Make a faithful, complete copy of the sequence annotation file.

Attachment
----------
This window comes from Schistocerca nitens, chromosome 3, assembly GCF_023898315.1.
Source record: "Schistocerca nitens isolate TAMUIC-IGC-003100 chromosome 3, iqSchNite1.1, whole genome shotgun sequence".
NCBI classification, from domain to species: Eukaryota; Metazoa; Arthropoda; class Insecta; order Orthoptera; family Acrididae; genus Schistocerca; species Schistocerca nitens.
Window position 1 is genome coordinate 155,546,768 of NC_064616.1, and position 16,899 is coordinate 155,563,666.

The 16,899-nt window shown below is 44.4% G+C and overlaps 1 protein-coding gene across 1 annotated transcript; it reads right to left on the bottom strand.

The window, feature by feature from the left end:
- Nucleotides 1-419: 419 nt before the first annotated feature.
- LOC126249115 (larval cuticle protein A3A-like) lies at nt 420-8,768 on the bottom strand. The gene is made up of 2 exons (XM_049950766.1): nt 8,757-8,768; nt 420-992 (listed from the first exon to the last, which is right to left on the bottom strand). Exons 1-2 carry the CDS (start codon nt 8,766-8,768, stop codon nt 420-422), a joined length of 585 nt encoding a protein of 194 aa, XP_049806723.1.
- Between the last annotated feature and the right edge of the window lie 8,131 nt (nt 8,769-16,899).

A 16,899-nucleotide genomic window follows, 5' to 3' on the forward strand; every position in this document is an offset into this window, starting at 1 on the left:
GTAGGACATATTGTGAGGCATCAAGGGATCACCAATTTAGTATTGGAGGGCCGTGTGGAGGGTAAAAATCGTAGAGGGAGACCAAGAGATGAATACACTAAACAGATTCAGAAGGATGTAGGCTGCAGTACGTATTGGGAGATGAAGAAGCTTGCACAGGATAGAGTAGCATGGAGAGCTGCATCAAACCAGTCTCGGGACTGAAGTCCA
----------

This window comes from Schistocerca nitens, chromosome 3, assembly GCF_023898315.1.
Source record: "Schistocerca nitens isolate TAMUIC-IGC-003100 chromosome 3, iqSchNite1.1, whole genome shotgun sequence".
NCBI classification, from domain to species: Eukaryota; Metazoa; Arthropoda; class Insecta; order Orthoptera; family Acrididae; genus Schistocerca; species Schistocerca nitens.
Window position 1 is genome coordinate 155,546,768 of NC_064616.1, and position 16,899 is coordinate 155,563,666.

The 16,899-nt window shown below is 44.4% G+C and overlaps 1 protein-coding gene across 1 annotated transcript; it reads right to left on the bottom strand.

The window, feature by feature from the left end:
- Nucleotides 1-419: 419 nt before the first annotated feature.
- LOC126249115 (larval cuticle protein A3A-like) lies at nt 420-8,768 on the bottom strand. The gene is made up of 2 exons (XM_049950766.1): nt 8,757-8,768; nt 420-992 (listed from the first exon to the last, which is right to left on the bottom strand). Exons 1-2 carry the CDS (start codon nt 8,766-8,768, stop codon nt 420-422), a joined length of 585 nt encoding a protein of 194 aa, XP_049806723.1.
- Between the last annotated feature and the right edge of the window lie 8,131 nt (nt 8,769-16,899).

A 16,899-nucleotide genomic window follows, 5' to 3' on the forward strand; every position in this document is an offset into this window, starting at 1 on the left:
GTAGGACATATTGTGAGGCATCAAGGGATCACCAATTTAGTATTGGAGGGCCGTGTGGAGGGTAAAAATCGTAGAGGGAGACCAAGAGATGAATACACTAAACAGATTCAGAAGGATGTAGGCTGCAGTACGTATTGGGAGATGAAGAAGCTTGCACAGGATAGAGTAGCATGGAGAGCTGCATCAAACCAGTCTCGGGACTGAAGTCCA